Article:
“This is completely unacceptable and the teams will be doing all they can to prevent this from happening to residents in our communities.”

Bravo to all involved in the effort to preserve the sanctity of citizen’s rights to safety and security.

But what’s missing in this story is the homeowner being proactive and doing something to keep the burglars out in the first place. Often a home alarm monitored at a dollar a day will do the trick. In my case, first my cameras see them coming day and night and that notifies me with an audible alert. Second, once they get close enough the German Shepherd lets me and them know she is ready. Third, the doors and windows are all locked. Fourth they need to get through the home alarm system and if they trip it, the local police are called.

If they do make their way in, the Shepherd knows what to do next. Me? If I’m home I’m taking the family out of there as quickly as possible and heading to safety, then pizza.

Robert Siciliano personal security expert to ADT Home Security Source discussing Home Security on NBC Boston. Disclosures.

Phishing Scam: Using the U.S. General Commander in Iraq as Phish Food

Fishing of course is the sport of tossing a tasty wormy baited hook connected to a fishing line and patiently waiting for a fish to take the bait.

Phishing is the sport of tossing a wormy baited tasty lie connected to a wormy human and the degenerate patiently waits for a naïve victim to take the bait.

A phisher can send thousands of phish emails a day and eventually someone will get hooked.

Phishing is a $9 billion business. Unlike the ongoing depleting of the oceans fisheries, there are PLENTY of people out there to phish. Many of them today are from developing nations like India and China who are just getting a broadband connection to the internet and are considered fresh meat to the bad guy.

The New York Times reports “if you get an Internet appeal from Gen. Ray Odierno, the senior American commander in Iraq, asking you to pay lots of money to get your son or daughter out of combat duty, don’t believe it. And certainly don’t send the $200,000. General Odierno acknowledged that he is but one more victim of a social networking scheme offering a big — but fake — benefit, if you send big amounts of real money.

“I’ve had several scam artists on Facebook use my Facebook page and then go out asking people for all kinds of money: ‘If you pay $200,000, your son can get sent home early,’” General Odierno said at a Pentagon news conference.

Criminals may seek out military families and target them one by one or send a blast to thousands at a time and use a ruse that pulls at the heart strings of unsuspecting families who simply want their loved-one back home.

The General posted a large warning on his social networking site. “I have this big thing on my Facebook that says, If anybody asks you for money in my name, don’t believe it,” he said. “But it’s a problem.”

Frankly, I don’t like the idea of an American General having a Facebook page. It weird’s me out. Hopefully the high commander isn’t uploading pictures of himself doing shots of tequila while driving a tank.

My guess is there is someone out there who has the money and is probably acutely unaware of this type of scam, then is probably capable of getting hooked.  But more than likely nobody will cough up $200,000. But the scammers know to start high and they will go low. They will take a $1000.00 when it comes down to it. But they also know that people won’t argue with a General and nobody will “discount” the value of their loved-ones life. So overall it’s a pretty good scam. Just don’t take the bait.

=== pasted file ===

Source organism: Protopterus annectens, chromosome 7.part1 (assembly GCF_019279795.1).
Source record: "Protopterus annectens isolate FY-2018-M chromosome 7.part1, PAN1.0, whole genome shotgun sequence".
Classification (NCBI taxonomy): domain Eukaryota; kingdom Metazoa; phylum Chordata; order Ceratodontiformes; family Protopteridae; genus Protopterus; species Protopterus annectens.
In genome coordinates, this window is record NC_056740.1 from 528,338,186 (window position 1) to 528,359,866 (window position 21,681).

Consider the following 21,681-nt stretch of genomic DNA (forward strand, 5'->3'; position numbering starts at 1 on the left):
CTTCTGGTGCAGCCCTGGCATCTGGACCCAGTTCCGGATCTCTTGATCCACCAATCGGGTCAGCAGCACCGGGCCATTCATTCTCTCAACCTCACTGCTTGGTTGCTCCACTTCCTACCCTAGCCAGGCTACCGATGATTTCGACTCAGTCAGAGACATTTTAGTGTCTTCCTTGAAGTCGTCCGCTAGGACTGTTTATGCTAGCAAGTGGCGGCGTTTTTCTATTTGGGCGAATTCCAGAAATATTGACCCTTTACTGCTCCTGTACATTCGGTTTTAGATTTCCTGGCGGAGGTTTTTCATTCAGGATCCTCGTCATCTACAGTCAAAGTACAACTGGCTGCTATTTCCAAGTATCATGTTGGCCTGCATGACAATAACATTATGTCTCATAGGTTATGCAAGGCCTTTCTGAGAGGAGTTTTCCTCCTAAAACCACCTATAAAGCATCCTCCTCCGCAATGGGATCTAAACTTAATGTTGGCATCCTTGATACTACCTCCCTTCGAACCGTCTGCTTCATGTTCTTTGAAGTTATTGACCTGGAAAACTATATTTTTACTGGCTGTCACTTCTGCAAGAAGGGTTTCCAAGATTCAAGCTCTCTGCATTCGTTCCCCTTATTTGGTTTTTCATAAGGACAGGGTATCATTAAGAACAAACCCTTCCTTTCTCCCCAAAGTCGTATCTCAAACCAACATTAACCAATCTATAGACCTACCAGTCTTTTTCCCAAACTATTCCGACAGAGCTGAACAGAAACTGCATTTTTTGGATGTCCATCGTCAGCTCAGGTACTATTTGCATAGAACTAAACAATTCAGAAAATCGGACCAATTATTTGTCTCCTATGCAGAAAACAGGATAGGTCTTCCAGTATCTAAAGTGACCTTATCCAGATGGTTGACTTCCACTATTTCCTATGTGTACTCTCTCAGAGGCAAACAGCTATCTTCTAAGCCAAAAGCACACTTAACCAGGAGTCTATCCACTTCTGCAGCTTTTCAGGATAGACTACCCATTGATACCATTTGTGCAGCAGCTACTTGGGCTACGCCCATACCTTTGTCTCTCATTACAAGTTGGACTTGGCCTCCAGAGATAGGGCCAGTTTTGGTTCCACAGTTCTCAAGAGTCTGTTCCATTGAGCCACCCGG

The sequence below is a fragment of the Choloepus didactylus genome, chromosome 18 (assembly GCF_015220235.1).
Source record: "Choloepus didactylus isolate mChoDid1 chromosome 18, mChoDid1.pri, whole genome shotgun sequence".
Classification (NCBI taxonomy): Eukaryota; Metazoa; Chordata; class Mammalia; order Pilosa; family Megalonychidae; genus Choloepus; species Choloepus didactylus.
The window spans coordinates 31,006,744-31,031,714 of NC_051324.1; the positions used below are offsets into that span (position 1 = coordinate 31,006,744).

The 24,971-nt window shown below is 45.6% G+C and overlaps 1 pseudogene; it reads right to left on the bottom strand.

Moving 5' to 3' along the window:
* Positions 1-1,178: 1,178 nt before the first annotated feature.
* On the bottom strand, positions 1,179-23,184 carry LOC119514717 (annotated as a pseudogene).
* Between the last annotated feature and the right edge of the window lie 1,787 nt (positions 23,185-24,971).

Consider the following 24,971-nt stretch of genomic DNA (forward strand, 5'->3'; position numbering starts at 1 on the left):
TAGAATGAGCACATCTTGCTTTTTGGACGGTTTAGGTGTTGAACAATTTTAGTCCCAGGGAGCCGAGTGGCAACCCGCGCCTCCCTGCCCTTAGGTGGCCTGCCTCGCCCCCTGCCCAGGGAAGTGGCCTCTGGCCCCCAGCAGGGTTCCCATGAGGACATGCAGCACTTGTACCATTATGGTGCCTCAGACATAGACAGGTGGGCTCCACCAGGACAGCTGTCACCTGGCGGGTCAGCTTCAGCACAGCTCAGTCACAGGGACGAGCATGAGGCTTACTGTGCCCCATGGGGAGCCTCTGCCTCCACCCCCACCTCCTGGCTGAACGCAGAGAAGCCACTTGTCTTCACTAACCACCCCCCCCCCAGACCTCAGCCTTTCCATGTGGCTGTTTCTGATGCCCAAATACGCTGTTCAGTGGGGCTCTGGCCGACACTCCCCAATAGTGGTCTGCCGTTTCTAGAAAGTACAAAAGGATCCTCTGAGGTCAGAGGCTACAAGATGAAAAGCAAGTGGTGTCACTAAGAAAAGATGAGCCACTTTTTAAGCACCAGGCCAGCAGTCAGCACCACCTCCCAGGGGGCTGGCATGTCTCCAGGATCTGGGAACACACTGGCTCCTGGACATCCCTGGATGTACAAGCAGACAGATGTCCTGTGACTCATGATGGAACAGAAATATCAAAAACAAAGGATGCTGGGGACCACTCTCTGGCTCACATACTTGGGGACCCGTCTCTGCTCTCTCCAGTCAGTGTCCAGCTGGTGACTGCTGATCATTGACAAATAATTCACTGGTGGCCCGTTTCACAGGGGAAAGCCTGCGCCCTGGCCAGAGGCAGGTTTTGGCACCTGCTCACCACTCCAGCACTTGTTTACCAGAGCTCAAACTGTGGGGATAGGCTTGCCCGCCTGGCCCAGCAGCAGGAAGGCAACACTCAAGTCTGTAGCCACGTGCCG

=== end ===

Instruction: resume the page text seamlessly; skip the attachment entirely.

Robert Siciliano personal security expert to ADT Home Security Source discussing Facebook scams on CNN. Disclosures.

Facebook + Hackers – Privacy = You Lose

I’m as sick of writing about it as you are sick of reading about it. But because Facebook has become a societal juggernaut: a massive inexorable force that seems to crush everything in its way, we need to discuss it because it’s messing with lots of functions of society.

We should all now know that whatever you post on Facebook is not private. You may think it is, but it isn’t. Even though you may have gone through all kinds of privacy settings and locked down your profile, Facebook has changed them up internally so many times that they may have defaulted to something far less private then what you previously set.

Furthermore, no matter how private you have set them to, if you friend someone who you don’t know (like that human resource officer), they see what’s “private” and anyone on the “inside” can easily replicate anything you post to the world.

The activist groups waging what amounts to an undeclared war against the social-networking site for the last year, complete with no fewer than three letters to federal regulators claiming Facebook’s actions are illegal said that they’re hardly ready to declare a truce.

Attacks targeting Facebook users will continue, and they could easily become even more dangerous. Computerworld reports “There are limitations to what Facebook can do to stop this,” said Patrik Runald, a U.K.-based researcher for Websense Security Labs. “I wouldn’t be surprised to see another attack this weekend. Clearly, they work.”

Websense has identified more than 100 variations of the same Facebook attack app used in the two attacks, all identical except for the API keys that Facebook requires.

What does this mean to you?

For crying out loud stop telling the world you hate your boss, neighbor, students’ teachers, or spouse and you’d like to boil a bunny on the stove to teach them a lesson. I guarantee even if you are kidding, someone won’t like it. What you say/do/post, lasts forever.

Stop playing the stupid 3rd party games. When you answer “25 questions about whatever” that data goes straight into the hands of some entity that you would never have volunteered it to.

Make sure you PC is secured. Keep your operating system up to date with security patches and anti-virus and don’t download anything from any email you receive or click links in the body of any email. Once you start messing with these files you become a Petri dish spreading a virus.

Robert Siciliano personal security expert to Home Security Source discussing Facebook scams on CNN.